• 17-21 – Matthew was intent on showing prophecies fulfilled. Here is another prophecy Jesus fulfilled.

Psalm 15:1-5:

  • 2-5 – These give examples of what a blameless man, who would be worthy of dwelling with the Lord, would do.

Proverbs 3:21-26:

  • Worry and anxiety are so common in our world, but this proverb reminds us that our hope and confidence are in the Lord. If that is true, we can rest peacefully.

January 15 – Daily Notes – Amanda

Genesis 31:17-32:12:

  • 24 – This seems like an odd instruction.
  • 34-35 – This is yet another instance in Jacob’s story where lies and deceit seem to be effective. Clearly Jacob’s story is meant to show us how God can use imperfect people for his glory and our good. Rachel’s excuse is pretty ingenious – she uses the one excuse that men are universally afraid of.
  • 45-49 – The pile of rocks was used as a divider between Jacob’s land and Laban’s.
  • 6-7 – Jacob had every reason to be afraid. He had stolen Esau’s blessing and tricked him out of his birth right. The last time Jacob heard anything about Esau it was that Esau wanted to kill him and that’s why Jacob had to go to Laban in the first place.
  • 12 – Jacob reminds God of the covenant he made with the Israelites that was now extended through Jacob.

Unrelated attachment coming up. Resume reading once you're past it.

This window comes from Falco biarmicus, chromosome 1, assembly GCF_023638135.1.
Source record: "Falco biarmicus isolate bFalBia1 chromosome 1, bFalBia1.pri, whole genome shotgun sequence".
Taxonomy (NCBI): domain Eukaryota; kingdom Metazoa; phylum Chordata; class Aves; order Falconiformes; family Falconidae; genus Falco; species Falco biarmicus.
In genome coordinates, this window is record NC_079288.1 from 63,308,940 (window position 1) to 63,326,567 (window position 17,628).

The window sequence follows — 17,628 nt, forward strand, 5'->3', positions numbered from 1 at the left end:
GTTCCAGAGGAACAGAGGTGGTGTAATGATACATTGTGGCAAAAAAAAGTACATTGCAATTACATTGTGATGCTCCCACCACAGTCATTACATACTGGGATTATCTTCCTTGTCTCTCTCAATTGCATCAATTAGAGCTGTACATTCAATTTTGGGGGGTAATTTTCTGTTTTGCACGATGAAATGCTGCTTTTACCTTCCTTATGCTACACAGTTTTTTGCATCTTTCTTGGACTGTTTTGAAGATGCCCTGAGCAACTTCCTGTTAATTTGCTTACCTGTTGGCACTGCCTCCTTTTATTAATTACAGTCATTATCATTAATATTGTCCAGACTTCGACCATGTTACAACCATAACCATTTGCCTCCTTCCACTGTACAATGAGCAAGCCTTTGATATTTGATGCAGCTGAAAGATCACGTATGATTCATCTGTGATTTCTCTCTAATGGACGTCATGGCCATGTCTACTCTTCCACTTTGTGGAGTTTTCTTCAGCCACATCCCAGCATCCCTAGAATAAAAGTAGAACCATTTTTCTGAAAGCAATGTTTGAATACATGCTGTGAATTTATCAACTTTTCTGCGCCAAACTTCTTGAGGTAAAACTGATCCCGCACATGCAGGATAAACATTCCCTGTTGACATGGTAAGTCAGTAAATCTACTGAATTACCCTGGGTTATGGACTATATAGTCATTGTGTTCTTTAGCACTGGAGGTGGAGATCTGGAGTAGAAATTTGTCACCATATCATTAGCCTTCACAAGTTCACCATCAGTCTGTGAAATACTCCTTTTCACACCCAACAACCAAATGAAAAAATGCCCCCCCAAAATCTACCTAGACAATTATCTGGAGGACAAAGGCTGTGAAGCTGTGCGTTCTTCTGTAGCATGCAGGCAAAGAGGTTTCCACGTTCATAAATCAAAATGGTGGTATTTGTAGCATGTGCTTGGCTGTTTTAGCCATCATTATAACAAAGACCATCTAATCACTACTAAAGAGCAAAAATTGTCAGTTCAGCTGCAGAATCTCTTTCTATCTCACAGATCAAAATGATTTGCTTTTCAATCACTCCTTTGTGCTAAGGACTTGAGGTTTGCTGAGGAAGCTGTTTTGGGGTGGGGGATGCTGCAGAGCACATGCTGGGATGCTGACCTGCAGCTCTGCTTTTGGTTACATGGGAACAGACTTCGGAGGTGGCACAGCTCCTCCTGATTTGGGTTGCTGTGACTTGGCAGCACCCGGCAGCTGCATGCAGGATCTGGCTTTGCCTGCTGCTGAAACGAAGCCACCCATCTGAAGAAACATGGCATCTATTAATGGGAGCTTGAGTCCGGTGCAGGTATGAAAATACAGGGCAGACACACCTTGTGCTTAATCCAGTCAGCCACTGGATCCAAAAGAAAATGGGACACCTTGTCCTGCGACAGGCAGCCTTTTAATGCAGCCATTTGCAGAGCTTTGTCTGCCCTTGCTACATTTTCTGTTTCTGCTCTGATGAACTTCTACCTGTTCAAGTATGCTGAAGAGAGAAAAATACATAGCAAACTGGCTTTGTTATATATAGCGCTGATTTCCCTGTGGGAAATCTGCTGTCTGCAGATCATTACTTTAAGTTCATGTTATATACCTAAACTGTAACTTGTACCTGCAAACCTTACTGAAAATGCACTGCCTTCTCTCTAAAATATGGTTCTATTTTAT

Matthew 10:26-11:6:

  • 28 – It is easy to allow our fear of man to overcome our devotion to God.
  • 34-37 – This should not be taken as Jesus’ desire to separate families, but instead, Jesus’ desire for people to be devoted to him above all else. It is easy to be devoted to Jesus in certain areas but to hold other areas of our lives back from him.
  • 38-39 – “Bearing a cross” is often trivialized as a minor issue or inconvenience. Roman’s used the cross as a humiliating punishment. To truly take up your cross, you must be willing to give yourself completely to the cause of Christ no matter what social, financial, or permanent consequences you face. It is also interesting to think about how Christ made this comment long before he was actually crucified. No one knew yet that he would live this out literally.